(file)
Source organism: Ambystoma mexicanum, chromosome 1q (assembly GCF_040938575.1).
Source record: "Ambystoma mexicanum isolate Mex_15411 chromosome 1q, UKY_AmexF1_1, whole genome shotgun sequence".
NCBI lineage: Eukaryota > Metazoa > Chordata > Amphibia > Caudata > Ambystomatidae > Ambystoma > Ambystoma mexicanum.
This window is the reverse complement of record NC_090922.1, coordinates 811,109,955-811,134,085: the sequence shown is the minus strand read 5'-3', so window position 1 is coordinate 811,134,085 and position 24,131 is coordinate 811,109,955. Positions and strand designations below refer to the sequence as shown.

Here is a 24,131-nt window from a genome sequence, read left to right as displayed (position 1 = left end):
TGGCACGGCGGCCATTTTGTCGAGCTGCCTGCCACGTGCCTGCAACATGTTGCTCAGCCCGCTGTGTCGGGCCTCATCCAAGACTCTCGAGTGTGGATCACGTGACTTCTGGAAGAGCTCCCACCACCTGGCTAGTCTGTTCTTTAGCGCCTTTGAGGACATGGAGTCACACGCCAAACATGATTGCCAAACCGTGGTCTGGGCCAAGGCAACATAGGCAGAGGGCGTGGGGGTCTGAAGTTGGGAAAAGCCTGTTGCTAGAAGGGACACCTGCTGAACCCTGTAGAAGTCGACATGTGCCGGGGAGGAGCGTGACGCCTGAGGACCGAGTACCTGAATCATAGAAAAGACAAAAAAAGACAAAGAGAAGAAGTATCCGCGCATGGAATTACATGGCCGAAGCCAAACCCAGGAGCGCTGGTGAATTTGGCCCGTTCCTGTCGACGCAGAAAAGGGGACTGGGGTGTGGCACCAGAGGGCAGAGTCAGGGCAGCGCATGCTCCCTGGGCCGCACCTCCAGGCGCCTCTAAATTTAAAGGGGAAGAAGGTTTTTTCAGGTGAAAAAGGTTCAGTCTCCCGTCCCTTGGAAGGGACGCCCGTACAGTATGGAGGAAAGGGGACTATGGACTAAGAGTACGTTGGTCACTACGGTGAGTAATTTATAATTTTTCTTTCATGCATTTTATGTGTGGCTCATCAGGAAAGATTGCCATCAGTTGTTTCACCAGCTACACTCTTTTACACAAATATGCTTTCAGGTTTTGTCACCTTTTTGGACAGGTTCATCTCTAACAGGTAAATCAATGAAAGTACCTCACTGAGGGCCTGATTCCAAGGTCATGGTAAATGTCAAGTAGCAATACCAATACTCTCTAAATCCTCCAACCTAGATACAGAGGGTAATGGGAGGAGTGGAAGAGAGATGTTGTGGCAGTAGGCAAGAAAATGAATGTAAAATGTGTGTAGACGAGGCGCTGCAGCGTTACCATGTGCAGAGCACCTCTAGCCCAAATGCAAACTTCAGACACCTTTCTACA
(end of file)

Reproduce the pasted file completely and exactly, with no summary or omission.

Source organism: Ambystoma mexicanum, chromosome 1q (assembly GCF_040938575.1).
Source record: "Ambystoma mexicanum isolate Mex_15411 chromosome 1q, UKY_AmexF1_1, whole genome shotgun sequence".
NCBI lineage: Eukaryota > Metazoa > Chordata > Amphibia > Caudata > Ambystomatidae > Ambystoma > Ambystoma mexicanum.
This window is the reverse complement of record NC_090922.1, coordinates 811,109,955-811,134,085: the sequence shown is the minus strand read 5'-3', so window position 1 is coordinate 811,134,085 and position 24,131 is coordinate 811,109,955. Positions and strand designations below refer to the sequence as shown.

Here is a 24,131-nt window from a genome sequence, read left to right as displayed (position 1 = left end):
TGGCACGGCGGCCATTTTGTCGAGCTGCCTGCCACGTGCCTGCAACATGTTGCTCAGCCCGCTGTGTCGGGCCTCATCCAAGACTCTCGAGTGTGGATCACGTGACTTCTGGAAGAGCTCCCACCACCTGGCTAGTCTGTTCTTTAGCGCCTTTGAGGACATGGAGTCACACGCCAAACATGATTGCCAAACCGTGGTCTGGGCCAAGGCAACATAGGCAGAGGGCGTGGGGGTCTGAAGTTGGGAAAAGCCTGTTGCTAGAAGGGACACCTGCTGAACCCTGTAGAAGTCGACATGTGCCGGGGAGGAGCGTGACGCCTGAGGACCGAGTACCTGAATCATAGAAAAGACAAAAAAAGACAAAGAGAAGAAGTATCCGCGCATGGAATTACATGGCCGAAGCCAAACCCAGGAGCGCTGGTGAATTTGGCCCGTTCCTGTCGACGCAGAAAAGGGGACTGGGGTGTGGCACCAGAGGGCAGAGTCAGGGCAGCGCATGCTCCCTGGGCCGCACCTCCAGGCGCCTCTAAATTTAAAGGGGAAGAAGGTTTTTTCAGGTGAAAAAGGTTCAGTCTCCCGTCCCTTGGAAGGGACGCCCGTACAGTATGGAGGAAAGGGGACTATGGACTAAGAGTACGTTGGTCACTACGGTGAGTAATTTATAATTTTTCTTTCATGCATTTTATGTGTGGCTCATCAGGAAAGATTGCCATCAGTTGTTTCACCAGCTACACTCTTTTACACAAATATGCTTTCAGGTTTTGTCACCTTTTTGGACAGGTTCATCTCTAACAGGTAAATCAATGAAAGTACCTCACTGAGGGCCTGATTCCAAGGTCATGGTAAATGTCAAGTAGCAATACCAATACTCTCTAAATCCTCCAACCTAGATACAGAGGGTAATGGGAGGAGTGGAAGAGAGATGTTGTGGCAGTAGGCAAGAAAATGAATGTAAAATGTGTGTAGACGAGGCGCTGCAGCGTTACCATGTGCAGAGCACCTCTAGCCCAAATGCAAACTTCAGACACCTTTCTACA